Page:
Légitimer le traité technique : la rhétorique de Philibert De l’Orme dans les Nouvelles inventions et le Premier tome
- architectural treatises,
- Philibert de L'Orme,
Copyright (c) 2020 Yves Pauwels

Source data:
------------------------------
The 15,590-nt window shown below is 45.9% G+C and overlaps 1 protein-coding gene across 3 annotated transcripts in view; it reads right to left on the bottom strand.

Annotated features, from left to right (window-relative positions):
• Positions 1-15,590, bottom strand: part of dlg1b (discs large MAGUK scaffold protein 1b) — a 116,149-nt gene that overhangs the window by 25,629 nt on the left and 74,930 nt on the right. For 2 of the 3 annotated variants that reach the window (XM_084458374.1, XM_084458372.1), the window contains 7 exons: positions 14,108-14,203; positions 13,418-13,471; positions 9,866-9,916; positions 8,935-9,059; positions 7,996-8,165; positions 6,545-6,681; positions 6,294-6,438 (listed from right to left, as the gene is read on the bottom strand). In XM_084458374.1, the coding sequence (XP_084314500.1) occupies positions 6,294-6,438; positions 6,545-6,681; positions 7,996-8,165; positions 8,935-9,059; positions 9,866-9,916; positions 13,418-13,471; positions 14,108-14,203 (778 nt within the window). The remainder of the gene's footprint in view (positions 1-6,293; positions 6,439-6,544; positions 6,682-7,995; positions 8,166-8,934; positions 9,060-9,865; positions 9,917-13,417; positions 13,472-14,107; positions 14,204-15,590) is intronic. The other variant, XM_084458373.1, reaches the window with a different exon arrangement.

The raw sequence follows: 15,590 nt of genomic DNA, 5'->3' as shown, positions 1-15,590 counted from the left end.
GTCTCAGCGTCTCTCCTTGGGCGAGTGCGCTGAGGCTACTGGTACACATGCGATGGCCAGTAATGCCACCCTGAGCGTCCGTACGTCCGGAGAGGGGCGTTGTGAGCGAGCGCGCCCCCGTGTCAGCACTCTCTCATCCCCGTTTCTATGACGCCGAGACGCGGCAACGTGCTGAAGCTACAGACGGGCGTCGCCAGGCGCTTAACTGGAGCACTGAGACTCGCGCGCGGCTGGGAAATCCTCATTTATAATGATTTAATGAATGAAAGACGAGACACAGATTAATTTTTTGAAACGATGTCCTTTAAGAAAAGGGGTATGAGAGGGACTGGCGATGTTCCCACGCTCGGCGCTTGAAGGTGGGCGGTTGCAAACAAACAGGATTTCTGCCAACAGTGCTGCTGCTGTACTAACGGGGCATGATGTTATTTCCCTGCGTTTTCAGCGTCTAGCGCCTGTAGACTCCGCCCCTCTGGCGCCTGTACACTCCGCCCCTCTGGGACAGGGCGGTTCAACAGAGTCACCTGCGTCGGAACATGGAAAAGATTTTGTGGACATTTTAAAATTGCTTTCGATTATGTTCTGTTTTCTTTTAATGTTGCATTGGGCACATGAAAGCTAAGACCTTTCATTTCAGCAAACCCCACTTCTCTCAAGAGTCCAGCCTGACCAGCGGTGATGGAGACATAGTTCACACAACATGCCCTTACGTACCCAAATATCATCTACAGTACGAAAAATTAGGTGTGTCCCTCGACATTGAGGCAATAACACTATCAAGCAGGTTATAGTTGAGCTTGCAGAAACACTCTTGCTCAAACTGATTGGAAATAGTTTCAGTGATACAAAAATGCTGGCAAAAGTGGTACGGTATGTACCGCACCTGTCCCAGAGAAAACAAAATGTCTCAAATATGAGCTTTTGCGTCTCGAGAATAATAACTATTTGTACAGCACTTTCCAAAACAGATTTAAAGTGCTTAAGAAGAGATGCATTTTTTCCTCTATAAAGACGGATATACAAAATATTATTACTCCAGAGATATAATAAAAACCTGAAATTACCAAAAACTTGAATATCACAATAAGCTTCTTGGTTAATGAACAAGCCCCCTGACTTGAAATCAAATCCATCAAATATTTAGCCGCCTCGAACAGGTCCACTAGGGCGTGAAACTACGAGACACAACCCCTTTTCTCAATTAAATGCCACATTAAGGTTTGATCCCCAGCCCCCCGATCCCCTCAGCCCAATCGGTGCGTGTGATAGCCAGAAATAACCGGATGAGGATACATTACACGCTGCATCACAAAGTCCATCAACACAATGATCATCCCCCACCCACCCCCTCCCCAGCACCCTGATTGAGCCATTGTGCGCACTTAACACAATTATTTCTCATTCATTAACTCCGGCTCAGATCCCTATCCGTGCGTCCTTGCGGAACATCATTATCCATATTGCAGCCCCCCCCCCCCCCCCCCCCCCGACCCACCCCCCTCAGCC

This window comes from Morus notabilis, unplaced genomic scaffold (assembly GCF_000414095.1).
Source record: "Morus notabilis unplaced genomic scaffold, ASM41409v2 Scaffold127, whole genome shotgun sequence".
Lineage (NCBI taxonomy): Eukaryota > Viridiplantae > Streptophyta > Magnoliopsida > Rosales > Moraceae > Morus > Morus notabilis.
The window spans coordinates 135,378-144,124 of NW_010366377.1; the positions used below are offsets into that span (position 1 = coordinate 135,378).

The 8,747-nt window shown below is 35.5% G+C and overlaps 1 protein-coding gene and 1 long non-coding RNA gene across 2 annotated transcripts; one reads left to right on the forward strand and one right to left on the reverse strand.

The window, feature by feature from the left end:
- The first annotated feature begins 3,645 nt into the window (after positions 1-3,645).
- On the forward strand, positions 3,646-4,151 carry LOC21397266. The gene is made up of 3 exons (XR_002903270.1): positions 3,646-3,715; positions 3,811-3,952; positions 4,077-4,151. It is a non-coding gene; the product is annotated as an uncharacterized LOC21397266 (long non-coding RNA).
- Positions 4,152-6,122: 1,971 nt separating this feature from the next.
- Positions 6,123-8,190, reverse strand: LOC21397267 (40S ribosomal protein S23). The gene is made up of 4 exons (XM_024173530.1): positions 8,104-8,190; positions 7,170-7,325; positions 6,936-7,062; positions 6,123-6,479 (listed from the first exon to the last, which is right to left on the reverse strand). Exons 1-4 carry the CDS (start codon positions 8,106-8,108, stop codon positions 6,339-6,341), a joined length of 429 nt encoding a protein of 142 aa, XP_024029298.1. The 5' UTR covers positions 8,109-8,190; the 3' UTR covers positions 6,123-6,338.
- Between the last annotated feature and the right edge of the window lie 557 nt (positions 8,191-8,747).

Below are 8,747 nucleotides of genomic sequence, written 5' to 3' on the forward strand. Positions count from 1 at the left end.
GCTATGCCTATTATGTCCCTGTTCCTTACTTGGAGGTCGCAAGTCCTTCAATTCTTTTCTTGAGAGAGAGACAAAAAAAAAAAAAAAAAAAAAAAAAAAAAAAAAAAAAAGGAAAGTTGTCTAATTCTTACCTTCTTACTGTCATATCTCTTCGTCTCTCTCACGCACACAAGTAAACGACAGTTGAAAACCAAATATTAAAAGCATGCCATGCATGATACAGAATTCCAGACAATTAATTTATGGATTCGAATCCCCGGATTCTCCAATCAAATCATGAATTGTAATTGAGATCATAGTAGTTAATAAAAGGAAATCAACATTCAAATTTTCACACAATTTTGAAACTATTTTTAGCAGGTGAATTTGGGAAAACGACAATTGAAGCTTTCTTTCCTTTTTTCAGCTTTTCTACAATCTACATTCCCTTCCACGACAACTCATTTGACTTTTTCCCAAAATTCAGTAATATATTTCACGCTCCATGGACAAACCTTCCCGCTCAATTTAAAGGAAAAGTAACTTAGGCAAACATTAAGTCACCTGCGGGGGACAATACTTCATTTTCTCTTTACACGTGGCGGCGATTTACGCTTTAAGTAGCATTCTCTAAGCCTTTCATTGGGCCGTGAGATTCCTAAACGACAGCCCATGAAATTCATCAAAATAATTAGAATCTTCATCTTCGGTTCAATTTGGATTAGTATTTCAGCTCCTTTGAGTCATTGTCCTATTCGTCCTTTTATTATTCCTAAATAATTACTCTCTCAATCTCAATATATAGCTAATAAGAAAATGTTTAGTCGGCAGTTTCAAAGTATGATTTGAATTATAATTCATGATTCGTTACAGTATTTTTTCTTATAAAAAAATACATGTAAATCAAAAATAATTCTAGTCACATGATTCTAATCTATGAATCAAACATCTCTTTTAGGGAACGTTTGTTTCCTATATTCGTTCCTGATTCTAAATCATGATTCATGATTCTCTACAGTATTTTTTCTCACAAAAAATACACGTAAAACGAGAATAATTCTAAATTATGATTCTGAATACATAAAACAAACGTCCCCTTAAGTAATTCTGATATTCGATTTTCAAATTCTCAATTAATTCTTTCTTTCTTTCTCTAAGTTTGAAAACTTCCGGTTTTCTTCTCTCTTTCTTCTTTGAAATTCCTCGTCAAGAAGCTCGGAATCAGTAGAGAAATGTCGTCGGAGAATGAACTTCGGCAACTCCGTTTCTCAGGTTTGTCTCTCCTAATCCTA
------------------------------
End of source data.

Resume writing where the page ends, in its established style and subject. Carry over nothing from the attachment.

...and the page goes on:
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Philibert de L’Orme’s Nouvelles inventions pour bien bastir (1561), on carpentry, and books III and IV in his Premier tome de l’architecture (1567), on stereotomy, are the first printed texts dealing with purely technical questions. By publishing them, de L’Orme broke with the traditional methods used in the corporations to transmit technical skills: he incorporated the old oral know-how in the field of printed humanist culture. To legitimate this approach, he needed to use rhetorical techniques in his text. A precise narration explains how he presented his project to the king, and how Henry II ordered him to write a book on this subject. So he justified the publication of the Nouvelles inventions by a royal order, which protected him from the craftsmen’s criticisms. On the other hand, he presented an original allegory of the good architect in book III of the Premier tome, showing a new and prestigious aspect of the profession: the architect is no longer a mason, working in the field of the Aristotelian category of “art”, but also a humanist concerned with “prudence”: as such, he does not belong to the world of the corporations and may publish his works.